Felix: So, you found a designer to work with. Did this designer also have experience in the industry, or were they a designer from another industry that you essentially taught how to design for your industry?
Dave: Yeah. We actually discovered Si on a blog. I couldn’t tell you which blog, but we used to follow a lot of design blogs, and his work just really stood out to us, and we went to his website. He had an email address, so we just emailed him; but, nowadays, I mean, it’s so easy to discover artists that work for freelance. We use Behanced.com to discover artists, and a lot of the artists we work with have profiles on Behanced, so it’s a great resource to go and just type in some keywords that you have brewing for an idea, and find the right artist for the job, and then start a conversation. That’s really how it’s works: it’s just a casual email that says, “Look, we have this idea for a deck of cards. We think you’d be perfect for it.” Then, you know, if they’re into it, they’re into it, and it just goes from there.
Dan: Or better yet, Instagram, which is what we use now. We find so many unique artists on Instagram. It’s just such a great platform for anyone to post their work, and it just makes it easy and convenient and fun to find new artists out there.
Felix: So, you guys are not just working with one artist anymore, you’re working with multiple artists who have released all of these different playing cards?
Dan: Absolutely, yeah. We’ve worked with dozens of artists from all over the world. I mean, the way it works for us is if we see an artist and we’re into their style, and we’re into their art and their work, you know, why not reach out to them? Why not collaborate on something and make something physical, tangible?
Felix: Yeah, I think that’s a great approach to add new angles, new flavors into your product, because you’re essentially selling the same product, but very different approaches, right?
Dan: Yeah. What’s great about playing cards is it really is a blank canvas, wherein you can browse our catalog of hundreds of different designs, and no two are the same. We have a deck named after animals, and we have a deck themed after the Sons of Liberty. We have so many I can’t even think of any right now.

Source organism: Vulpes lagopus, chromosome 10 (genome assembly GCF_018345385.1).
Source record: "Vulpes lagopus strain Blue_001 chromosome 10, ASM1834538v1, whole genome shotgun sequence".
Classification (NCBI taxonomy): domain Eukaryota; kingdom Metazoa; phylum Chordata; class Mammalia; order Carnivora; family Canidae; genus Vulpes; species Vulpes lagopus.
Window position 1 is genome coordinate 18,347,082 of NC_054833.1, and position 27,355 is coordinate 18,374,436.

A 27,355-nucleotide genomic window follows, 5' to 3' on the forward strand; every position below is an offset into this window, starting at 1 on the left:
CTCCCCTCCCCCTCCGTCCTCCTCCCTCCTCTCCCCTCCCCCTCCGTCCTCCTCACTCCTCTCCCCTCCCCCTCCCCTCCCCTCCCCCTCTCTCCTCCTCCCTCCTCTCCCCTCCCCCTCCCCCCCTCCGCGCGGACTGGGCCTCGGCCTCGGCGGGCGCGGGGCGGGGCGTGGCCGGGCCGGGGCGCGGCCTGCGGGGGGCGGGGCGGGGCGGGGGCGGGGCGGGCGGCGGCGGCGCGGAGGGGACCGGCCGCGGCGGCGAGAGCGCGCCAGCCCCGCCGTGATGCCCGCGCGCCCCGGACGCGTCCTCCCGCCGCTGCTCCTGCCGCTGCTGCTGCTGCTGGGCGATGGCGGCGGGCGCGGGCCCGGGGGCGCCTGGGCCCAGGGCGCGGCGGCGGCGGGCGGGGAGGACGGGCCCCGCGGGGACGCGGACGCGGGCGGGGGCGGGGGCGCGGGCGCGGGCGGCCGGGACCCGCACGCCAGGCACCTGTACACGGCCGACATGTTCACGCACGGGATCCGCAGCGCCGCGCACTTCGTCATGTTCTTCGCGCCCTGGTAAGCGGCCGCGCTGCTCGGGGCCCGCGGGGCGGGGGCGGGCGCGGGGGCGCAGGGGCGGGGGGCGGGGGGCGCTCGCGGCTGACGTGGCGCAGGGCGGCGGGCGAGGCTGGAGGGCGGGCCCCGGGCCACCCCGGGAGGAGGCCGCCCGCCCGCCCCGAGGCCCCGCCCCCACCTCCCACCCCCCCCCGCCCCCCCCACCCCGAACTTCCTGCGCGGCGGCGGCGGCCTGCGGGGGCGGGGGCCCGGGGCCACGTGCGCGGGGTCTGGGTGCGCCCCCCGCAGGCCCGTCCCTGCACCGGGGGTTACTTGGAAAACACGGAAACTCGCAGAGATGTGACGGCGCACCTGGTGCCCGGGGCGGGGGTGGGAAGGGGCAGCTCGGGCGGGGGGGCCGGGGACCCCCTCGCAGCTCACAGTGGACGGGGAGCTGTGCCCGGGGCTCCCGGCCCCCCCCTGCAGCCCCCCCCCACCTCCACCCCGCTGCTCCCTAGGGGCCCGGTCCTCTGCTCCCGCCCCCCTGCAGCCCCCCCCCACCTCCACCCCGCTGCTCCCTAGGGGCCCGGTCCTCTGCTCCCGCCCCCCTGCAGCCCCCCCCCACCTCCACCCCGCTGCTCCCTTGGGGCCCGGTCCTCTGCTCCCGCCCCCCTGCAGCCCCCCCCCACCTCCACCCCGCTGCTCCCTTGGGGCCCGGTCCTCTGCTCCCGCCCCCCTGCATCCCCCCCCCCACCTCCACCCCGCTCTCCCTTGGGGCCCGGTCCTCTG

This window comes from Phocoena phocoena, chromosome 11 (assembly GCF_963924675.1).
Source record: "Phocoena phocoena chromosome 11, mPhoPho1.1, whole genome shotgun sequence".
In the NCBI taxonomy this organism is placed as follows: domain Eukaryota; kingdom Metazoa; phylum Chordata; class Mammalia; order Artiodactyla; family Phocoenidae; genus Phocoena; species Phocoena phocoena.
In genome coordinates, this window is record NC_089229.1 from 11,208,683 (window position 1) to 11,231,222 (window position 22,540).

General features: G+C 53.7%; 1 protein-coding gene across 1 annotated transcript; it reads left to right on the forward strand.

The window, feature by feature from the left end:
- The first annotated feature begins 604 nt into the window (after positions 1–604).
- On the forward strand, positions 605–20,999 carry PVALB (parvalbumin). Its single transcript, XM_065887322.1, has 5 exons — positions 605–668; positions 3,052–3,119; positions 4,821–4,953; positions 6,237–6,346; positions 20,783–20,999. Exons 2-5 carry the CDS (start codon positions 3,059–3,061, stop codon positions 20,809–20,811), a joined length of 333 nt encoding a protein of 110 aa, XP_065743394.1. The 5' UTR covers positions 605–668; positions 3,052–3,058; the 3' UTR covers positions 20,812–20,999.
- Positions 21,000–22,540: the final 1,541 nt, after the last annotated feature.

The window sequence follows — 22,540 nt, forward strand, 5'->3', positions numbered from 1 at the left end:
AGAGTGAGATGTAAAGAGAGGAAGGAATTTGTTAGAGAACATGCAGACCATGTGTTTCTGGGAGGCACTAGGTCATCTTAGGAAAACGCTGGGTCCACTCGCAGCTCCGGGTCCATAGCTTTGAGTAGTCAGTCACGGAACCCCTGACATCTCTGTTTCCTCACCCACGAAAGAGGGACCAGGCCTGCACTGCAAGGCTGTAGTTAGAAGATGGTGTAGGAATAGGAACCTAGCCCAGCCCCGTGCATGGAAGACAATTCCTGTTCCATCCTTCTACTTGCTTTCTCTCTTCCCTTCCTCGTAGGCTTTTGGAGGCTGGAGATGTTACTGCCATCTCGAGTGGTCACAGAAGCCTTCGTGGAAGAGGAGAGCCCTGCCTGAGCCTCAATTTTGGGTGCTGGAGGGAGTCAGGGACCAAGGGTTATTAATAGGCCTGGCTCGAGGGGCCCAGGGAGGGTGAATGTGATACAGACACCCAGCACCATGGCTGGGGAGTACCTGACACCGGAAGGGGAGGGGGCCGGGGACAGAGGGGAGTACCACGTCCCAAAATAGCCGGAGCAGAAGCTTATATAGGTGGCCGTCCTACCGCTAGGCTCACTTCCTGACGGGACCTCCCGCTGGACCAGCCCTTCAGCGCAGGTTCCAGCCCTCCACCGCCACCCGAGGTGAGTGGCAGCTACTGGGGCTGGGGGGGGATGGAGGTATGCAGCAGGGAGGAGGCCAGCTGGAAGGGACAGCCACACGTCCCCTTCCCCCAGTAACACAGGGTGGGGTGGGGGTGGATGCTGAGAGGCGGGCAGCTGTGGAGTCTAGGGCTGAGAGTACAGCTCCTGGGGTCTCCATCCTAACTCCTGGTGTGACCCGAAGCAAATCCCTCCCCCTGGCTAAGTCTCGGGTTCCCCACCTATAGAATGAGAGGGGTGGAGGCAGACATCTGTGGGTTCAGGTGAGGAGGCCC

Felix: Now, how do you, because you’re working with so many different designers, so many different artists, how do you just keep a cohesive … I think that’s a concern that some entrepreneurs and brand owners have when they’re collaborating with so many different artists, so many different people that have different opinions, or different approaches to the art. How do you work with them to make sure that everything is aligned with your brand?
Dan: One of the great things about playing cards is it really promotes individuality: each deck is almost like a book, like a coffee table book, you know. It doesn’t have to follow a format, it doesn’t necessarily have to fit within our own branding. It can live on its own, in its own world, with its own aesthetic, and we love that idea. We love this approach in just allowing the artist to express their own ideas in the cards and themselves, do not hold them back to any kind of limitation. That’s why our cards, I would say, are some of the most unique from deck to deck. I mean, we have cards spanning a wide range of styles, from vintage to western to modern to classy. It all depends on the artist and the idea we have.
Felix: Mm-hmm (affirmative). Now, what’s the best way to work with artists, in your experience? What’s the … what kind of tips do you have to offer for people out there that want to have a brand, that maybe they’re the sole voice and visionary of the brand, but now they want to consider collaborating with other artists? What’s the, what kind of tips do you have to offer?
Dave: I think it’s very clear. I mean, we work with artist from, like I said, all over the world, so it is, it’s very much through email, or through Skype. There’s very little direct contact with the artist, just because it’s not possible, it’s very impractical, but I think having a clear vision and a clear idea, whether it’s your idea or the artist’s, and sticking to it, because, you know, as these projects go on for months, sometimes over a year, like, the direction can totally change, and it just never ends. It’s like, “Oh, we can go this way, or we can go that way. We can change that, we can change this.” I think having a clear concept from the start, and just going with it is, it’s what we’ve learned over the years, because there’s just so many options, there’s so many ways you can swing this, you know?